The concomitant use of Methadone Hydrochloride Oral Solution with all cytochrome P450 3A4, 2B6, 2C19, 2C9 or 2D6 inhibitors may result in an increase in methadone plasma concentrations, which could cause potentially fatal respiratory depression. In addition, discontinuation of concomitantly used cytochrome P450 3A4 2B6, 2C19, or 2C9 inducers may also result in an increase in methadone plasma concentration. Follow patients closely for respiratory depression and sedation, and consider dosage reduction with any changes of concomitant medications that can result in an increase in methadone levels [see Warnings and Precautions (5.7), Drug interactions (7)].
Risks From Concomitant Use With Benzodiazepines Or Other CNS Depressants
Concomitant use of opioids with benzodiazepines or other central nervous system (CNS) depressants, including alcohol, may result in profound sedation, respiratory depression, coma, and death [see Warnings and Precautions (5.8), Drug Interactions (7)].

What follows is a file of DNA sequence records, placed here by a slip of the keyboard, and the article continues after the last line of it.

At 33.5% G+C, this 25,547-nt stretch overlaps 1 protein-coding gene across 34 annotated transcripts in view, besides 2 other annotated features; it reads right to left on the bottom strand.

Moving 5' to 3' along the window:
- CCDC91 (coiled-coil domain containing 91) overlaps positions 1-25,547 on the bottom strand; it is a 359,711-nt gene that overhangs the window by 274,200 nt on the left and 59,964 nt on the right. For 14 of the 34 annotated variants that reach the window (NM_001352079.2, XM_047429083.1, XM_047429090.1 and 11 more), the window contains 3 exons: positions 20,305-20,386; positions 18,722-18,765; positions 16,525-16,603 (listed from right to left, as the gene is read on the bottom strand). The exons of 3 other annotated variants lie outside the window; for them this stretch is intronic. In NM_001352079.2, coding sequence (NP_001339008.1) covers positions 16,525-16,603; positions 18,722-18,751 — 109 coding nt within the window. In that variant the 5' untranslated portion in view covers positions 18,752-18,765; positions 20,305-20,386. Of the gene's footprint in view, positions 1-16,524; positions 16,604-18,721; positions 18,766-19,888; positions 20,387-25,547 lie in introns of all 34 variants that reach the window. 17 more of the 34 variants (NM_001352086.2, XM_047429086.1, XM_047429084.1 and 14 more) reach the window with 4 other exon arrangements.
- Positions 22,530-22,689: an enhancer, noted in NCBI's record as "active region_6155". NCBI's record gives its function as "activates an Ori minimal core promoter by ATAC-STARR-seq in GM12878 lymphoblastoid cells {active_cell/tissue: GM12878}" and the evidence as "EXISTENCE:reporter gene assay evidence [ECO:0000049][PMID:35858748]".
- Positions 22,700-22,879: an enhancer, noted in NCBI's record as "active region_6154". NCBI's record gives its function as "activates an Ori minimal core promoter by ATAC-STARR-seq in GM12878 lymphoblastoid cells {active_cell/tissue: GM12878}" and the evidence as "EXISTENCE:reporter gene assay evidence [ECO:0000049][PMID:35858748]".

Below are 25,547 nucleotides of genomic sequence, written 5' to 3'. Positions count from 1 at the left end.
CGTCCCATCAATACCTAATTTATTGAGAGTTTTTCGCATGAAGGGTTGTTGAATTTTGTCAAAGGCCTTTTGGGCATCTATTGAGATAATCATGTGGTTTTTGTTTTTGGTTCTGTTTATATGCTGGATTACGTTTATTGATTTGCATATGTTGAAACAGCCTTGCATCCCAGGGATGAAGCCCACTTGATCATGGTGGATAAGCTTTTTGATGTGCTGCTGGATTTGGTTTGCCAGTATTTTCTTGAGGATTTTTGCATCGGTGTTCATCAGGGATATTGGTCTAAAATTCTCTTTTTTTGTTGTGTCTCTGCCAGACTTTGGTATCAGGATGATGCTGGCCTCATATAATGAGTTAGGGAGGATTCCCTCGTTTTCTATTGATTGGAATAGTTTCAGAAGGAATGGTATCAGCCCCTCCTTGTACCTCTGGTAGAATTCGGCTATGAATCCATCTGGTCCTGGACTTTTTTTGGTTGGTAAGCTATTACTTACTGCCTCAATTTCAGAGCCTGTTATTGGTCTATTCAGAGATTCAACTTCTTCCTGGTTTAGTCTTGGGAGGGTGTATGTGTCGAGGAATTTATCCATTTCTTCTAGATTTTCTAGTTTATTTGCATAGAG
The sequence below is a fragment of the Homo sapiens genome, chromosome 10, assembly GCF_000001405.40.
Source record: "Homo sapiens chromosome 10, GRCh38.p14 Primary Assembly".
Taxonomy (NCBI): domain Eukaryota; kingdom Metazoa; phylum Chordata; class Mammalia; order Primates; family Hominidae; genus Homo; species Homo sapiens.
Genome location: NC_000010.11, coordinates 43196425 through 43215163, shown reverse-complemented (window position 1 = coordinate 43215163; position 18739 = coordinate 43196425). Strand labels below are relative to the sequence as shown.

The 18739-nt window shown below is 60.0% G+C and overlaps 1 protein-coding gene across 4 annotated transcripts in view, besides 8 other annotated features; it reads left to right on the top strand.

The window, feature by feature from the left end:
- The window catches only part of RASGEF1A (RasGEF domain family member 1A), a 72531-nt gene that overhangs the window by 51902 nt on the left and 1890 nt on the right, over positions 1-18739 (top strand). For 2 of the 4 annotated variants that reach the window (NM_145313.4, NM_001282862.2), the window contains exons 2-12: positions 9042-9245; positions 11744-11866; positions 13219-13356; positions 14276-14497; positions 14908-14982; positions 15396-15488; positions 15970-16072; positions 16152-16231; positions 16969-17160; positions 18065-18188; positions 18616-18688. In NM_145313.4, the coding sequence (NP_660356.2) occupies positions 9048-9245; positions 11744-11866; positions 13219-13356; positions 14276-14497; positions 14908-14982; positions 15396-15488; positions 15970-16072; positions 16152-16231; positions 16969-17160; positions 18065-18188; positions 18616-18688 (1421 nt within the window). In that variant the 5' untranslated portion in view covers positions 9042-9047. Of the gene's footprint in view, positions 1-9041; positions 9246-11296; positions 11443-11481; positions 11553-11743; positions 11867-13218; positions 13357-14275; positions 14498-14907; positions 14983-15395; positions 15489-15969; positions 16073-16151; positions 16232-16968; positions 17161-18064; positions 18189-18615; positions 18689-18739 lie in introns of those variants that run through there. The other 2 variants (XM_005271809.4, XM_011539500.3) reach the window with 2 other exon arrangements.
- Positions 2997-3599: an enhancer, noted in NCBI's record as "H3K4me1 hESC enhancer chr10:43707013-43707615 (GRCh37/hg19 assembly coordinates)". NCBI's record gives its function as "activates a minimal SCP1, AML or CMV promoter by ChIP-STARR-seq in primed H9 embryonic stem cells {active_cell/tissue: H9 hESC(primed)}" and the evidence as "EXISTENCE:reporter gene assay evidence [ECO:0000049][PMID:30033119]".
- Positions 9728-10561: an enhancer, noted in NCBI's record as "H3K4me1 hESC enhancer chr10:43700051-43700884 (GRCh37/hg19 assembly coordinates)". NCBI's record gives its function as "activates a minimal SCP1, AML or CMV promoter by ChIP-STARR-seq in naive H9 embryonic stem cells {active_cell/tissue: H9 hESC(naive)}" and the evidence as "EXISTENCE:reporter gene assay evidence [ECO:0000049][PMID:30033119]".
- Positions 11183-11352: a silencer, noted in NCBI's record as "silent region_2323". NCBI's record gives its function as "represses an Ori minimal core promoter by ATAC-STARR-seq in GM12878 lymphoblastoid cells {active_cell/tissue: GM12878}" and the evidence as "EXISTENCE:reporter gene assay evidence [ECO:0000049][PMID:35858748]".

- Reserve concomitant prescribing of Methadone Hydrochloride Oral Solution and benzodiazepines or other CNS depressants for use in patients for whom alternatives to benzodiazepines or other CNS depressants are inadequate.
- Limit dosages and durations to the minimum required for patients being treated for pain.
- Follow patients for signs and symptoms of respiratory depression and sedation. If the patient is visibly sedated, evaluate the cause of sedation, and consider delaying or omitting the daily methadone dose.
Conditions For Distribution And Use Of Methadone Products For The Treatment Of Opioid Addiction
For detoxification and maintenance of opioid dependence, methadone should be administered in accordance with the treatment standards cited in 42 CFR Section 8, including limitations on unsupervised administration [see Indications and Usage (1), Dosage and Administration (2.1)].
1 INDICATIONS AND USAGE
Methadone Hydrochloride Oral Solution is indicated for the:
- Management of pain severe enough to require daily, around-the-clock, long-term opioid treatment and for which alternative treatment options are inadequate.
Limitations of Use: